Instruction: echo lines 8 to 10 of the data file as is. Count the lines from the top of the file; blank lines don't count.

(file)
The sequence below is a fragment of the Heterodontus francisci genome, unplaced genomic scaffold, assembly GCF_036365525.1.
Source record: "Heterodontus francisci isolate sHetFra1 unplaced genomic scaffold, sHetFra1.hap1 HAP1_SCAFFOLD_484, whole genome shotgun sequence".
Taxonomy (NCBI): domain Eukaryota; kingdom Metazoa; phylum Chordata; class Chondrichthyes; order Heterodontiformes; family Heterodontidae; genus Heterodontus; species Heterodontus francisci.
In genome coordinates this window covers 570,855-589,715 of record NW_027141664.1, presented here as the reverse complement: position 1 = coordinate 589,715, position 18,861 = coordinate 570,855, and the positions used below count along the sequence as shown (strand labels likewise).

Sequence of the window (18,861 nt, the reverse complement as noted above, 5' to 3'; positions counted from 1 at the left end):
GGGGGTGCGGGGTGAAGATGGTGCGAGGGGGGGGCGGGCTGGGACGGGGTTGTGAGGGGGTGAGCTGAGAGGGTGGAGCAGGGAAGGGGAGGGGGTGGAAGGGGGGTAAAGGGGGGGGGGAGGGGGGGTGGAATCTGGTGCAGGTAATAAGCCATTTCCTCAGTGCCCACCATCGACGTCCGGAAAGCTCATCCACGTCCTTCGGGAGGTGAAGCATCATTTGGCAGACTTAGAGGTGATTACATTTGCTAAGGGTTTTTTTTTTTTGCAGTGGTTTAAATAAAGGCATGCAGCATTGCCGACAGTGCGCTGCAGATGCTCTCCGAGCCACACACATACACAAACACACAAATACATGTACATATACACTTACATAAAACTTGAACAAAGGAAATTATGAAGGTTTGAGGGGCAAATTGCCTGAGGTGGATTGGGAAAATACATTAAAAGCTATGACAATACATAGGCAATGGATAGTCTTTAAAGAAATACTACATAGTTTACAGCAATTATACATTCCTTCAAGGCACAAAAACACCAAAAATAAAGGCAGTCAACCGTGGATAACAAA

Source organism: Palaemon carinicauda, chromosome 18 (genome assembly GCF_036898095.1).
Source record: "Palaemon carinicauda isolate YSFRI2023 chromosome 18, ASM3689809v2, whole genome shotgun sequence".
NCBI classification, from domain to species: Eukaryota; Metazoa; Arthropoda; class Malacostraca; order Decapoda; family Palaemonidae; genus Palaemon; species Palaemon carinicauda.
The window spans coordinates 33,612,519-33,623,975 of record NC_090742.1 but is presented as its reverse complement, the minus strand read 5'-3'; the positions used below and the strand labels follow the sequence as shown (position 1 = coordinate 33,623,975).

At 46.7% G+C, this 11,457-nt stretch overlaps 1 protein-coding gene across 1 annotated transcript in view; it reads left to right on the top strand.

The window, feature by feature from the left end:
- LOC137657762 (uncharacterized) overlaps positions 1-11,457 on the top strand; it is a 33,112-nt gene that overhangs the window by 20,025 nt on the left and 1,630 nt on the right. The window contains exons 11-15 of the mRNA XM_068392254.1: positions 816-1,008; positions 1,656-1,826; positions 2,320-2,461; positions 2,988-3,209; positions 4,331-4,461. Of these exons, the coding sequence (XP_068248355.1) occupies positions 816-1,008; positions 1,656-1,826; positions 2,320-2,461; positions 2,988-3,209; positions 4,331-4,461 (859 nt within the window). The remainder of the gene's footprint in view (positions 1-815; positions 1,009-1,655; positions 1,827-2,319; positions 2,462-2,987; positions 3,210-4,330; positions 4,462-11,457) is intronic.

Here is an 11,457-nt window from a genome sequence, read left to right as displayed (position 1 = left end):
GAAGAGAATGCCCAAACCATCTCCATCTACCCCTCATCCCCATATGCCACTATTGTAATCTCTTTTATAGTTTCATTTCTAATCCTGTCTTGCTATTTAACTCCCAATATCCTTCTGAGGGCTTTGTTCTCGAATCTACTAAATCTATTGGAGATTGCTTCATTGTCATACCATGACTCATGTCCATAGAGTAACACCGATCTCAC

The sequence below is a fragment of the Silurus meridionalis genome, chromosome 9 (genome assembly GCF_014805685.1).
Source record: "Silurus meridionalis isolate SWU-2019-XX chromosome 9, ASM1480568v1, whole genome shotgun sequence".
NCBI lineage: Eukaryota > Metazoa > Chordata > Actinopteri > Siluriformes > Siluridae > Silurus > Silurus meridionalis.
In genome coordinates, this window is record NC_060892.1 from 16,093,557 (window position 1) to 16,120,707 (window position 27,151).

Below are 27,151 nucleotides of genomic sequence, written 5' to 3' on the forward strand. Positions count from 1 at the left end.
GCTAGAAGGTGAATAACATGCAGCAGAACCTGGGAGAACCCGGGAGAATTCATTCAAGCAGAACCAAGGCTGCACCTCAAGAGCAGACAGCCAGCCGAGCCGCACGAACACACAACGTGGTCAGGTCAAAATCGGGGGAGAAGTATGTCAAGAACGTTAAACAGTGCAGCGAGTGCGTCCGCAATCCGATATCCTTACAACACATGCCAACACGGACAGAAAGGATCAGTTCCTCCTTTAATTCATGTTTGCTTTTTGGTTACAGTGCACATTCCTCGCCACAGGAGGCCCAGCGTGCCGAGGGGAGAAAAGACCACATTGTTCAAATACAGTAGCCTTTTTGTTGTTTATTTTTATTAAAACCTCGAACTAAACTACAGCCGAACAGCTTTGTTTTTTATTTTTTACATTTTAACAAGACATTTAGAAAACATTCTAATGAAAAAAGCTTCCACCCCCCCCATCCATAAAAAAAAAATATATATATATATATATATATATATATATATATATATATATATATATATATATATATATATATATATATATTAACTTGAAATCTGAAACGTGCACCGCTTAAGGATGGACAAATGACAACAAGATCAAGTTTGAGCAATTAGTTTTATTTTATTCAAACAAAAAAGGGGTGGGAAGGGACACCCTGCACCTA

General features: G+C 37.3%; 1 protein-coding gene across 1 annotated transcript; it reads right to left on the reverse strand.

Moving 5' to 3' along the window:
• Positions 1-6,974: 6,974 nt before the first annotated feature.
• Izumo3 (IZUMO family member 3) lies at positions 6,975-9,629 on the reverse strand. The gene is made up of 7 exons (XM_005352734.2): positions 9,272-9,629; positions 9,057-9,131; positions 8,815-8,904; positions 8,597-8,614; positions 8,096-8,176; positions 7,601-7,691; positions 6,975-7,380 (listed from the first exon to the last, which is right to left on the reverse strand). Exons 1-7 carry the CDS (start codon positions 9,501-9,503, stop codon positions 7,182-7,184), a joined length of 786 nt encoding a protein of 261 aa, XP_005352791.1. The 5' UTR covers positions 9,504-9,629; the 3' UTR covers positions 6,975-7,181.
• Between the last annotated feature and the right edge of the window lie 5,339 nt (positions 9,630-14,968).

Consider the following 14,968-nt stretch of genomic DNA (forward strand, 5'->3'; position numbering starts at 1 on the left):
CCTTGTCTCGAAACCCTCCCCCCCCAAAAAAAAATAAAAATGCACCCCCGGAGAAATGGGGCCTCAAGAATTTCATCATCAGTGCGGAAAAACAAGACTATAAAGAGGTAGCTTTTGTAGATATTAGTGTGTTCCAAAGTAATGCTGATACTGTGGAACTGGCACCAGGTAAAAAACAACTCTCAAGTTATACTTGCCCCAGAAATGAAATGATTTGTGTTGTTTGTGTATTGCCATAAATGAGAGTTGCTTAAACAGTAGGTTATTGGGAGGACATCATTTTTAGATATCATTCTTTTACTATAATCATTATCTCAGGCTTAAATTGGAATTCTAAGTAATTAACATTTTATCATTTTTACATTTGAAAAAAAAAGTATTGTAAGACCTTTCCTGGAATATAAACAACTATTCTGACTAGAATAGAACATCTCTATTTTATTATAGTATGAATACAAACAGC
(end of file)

Source record: "Palaemon carinicauda isolate YSFRI2023 chromosome 18, ASM3689809v2, whole genome shotgun sequence".
NCBI classification, from domain to species: Eukaryota; Metazoa; Arthropoda; class Malacostraca; order Decapoda; family Palaemonidae; genus Palaemon; species Palaemon carinicauda.
The window spans coordinates 33,612,519-33,623,975 of record NC_090742.1 but is presented as its reverse complement, the minus strand read 5'-3'; the positions used below and the strand labels follow the sequence as shown (position 1 = coordinate 33,623,975).